Passive Income: Cashing in on Publishing Royalties

Have you ever wanted to make money without having to work for it? No, I’m not talking about identity theft, mooching, or getting yourself a sugar daddy or sugar momma. I am talking about using your brain a little and creating a way in which you can make a passive income. Passive income can be a lucrative form of income, or it can be a hit and miss, depending on how you are earning the income. Passive income is basically money you make after setting up a system that doesn’t require much maintenance.

In this series of blog posts on passive income, we will discuss four different ways to gain passive income—publishing royalties, rental income, internet marketing, and winning the lottery. In this blog post we will talk about making an income through publishing royalties.

What’s So Royal about Royalties?

According to the almighty online brain trust, Wikipedia, royalties are: “typically agreed upon as a percentage of gross or net revenues derived from the use of an asset or a fixed price per unit sold of an item…” In layman’s terms, royalties are a form of passive income that you obtain through the sale or use of something you own. Royalties are the bread and butter of the entertainment industry with actors, screenwriters, novelists, musicians, producers, and artists getting a cut of money for every CD, DVD, comic book, novel, movie script, image, or trademarked catchphrase that is bought, sold, or used in print or visual media.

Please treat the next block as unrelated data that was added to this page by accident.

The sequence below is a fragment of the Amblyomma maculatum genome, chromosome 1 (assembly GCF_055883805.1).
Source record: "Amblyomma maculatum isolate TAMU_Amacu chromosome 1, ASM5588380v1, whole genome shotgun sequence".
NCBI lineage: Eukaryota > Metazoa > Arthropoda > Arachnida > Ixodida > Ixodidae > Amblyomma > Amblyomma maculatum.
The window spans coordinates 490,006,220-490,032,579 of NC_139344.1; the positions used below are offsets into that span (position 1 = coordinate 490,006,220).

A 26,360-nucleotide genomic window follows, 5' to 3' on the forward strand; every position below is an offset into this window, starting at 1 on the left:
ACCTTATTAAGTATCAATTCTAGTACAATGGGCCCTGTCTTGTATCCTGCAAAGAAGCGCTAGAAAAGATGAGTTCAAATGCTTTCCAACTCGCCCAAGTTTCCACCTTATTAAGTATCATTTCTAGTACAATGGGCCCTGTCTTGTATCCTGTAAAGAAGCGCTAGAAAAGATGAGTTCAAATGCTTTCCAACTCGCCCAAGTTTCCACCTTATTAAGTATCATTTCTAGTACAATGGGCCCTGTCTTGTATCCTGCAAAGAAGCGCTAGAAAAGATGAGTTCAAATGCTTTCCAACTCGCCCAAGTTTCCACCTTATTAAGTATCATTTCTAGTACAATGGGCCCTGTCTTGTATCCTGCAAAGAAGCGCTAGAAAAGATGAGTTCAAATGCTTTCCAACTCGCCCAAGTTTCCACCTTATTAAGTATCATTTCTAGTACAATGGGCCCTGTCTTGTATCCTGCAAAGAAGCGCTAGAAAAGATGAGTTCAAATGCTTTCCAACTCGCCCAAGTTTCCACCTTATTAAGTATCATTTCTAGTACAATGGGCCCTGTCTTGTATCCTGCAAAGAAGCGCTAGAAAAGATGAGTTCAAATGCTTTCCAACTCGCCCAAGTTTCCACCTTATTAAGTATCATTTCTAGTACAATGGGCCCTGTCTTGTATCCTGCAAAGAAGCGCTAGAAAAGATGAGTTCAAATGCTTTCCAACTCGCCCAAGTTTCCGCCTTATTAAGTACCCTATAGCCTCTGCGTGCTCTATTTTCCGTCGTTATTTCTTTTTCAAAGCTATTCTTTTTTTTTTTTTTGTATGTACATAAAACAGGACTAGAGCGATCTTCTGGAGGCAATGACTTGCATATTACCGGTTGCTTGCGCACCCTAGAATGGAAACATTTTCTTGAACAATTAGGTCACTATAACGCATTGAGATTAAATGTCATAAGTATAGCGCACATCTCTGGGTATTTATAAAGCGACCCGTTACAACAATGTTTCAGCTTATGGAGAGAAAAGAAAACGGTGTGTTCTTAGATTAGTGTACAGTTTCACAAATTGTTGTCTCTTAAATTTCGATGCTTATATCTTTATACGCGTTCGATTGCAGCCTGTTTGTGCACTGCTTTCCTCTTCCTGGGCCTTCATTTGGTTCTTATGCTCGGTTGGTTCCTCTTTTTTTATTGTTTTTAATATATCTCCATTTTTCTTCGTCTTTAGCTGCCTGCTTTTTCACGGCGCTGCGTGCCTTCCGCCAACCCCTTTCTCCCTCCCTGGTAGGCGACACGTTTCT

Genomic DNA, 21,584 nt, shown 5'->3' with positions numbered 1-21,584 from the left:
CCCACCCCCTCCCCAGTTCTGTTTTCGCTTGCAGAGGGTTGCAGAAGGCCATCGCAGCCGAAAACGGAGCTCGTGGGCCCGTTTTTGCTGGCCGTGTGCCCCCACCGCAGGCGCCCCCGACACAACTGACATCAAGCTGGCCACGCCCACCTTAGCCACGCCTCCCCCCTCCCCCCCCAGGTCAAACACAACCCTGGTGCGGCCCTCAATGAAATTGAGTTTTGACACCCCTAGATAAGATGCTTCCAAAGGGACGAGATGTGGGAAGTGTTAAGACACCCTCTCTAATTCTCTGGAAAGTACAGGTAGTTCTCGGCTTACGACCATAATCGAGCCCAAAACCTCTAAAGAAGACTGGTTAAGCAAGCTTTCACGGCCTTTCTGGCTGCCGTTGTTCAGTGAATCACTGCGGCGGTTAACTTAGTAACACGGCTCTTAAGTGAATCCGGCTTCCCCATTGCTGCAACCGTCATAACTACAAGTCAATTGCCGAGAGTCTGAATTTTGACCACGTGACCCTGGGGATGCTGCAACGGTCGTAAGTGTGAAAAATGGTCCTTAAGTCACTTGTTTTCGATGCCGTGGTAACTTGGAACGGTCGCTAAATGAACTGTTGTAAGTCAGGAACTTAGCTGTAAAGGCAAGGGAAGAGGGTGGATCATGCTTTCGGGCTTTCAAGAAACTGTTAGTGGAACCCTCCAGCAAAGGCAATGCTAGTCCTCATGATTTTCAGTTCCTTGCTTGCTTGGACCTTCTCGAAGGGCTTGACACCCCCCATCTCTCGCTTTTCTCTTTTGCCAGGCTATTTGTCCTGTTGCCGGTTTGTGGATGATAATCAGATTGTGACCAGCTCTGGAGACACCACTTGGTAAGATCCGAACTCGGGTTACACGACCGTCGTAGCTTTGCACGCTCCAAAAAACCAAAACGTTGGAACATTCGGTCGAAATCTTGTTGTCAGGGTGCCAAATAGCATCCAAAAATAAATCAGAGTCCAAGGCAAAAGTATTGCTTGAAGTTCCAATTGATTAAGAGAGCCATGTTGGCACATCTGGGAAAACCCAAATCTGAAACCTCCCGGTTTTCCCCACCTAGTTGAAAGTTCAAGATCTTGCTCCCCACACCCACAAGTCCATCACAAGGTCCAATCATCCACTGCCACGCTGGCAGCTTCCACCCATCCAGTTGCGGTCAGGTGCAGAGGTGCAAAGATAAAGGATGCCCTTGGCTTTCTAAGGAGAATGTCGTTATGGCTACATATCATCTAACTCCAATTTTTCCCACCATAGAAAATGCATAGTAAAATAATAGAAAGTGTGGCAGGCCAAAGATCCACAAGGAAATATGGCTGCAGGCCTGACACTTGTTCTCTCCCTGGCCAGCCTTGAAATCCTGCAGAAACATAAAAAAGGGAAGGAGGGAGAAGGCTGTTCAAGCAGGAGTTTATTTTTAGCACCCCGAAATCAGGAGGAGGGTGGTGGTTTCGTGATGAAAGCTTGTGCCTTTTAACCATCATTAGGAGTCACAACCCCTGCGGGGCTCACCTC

Although there are royalty gains in other industries, we will focus on print publishing royalties because they would probably be the easiest for you to obtain.

Mainline Publishing

Mainline publishing is the kind of publishing that every dewey-eyed poet or paranormal romance writer dreams about. Authors like Stephen King, Christine Feehan, Anne Rice, Dean Koontz, and James Patterson are bestselling authors that are earning massive royalties through their work with mainline publishing houses.

A few mainline publishing houses are:

  • Random House
  • Putnam Berkley
  • Harlequin
  • HarperCollins
  • Avon
  • Bantam/DoubleDay/Dell

While you might think that your very first book will earn you millions of dollars when published through one of these houses, you should consider that mainline publishing only offers royalties of 5 to 25% of each book sold. So, if you sell a book for $12.95, you will only get $0.65 of it. While that might not seem like a lot, if you sell enough over the course of the year, you can get a pretty healthy passive income without actually having to stand outside the bookstore and hawk your own book.

Vanity Press aka Self-Publishing

Vanity press publishing is just a fancy name for self-publishing, and there are thousands of self-publishing companies that offer aspiring authors the chance to see their work in print … for a fee. Because there are no large overhead costs (leasing an office, hiring a large staff, marketing, leasing warehouse space for book storage), you can typically count on getting more in royalties—about 30 to 70%. That does sound like a lot more money, but you have to consider that you’ve already SPENT hundreds of dollars to get your book published, so a lot of the initial money you get in royalties is basically putting the money you spent back in your wallet.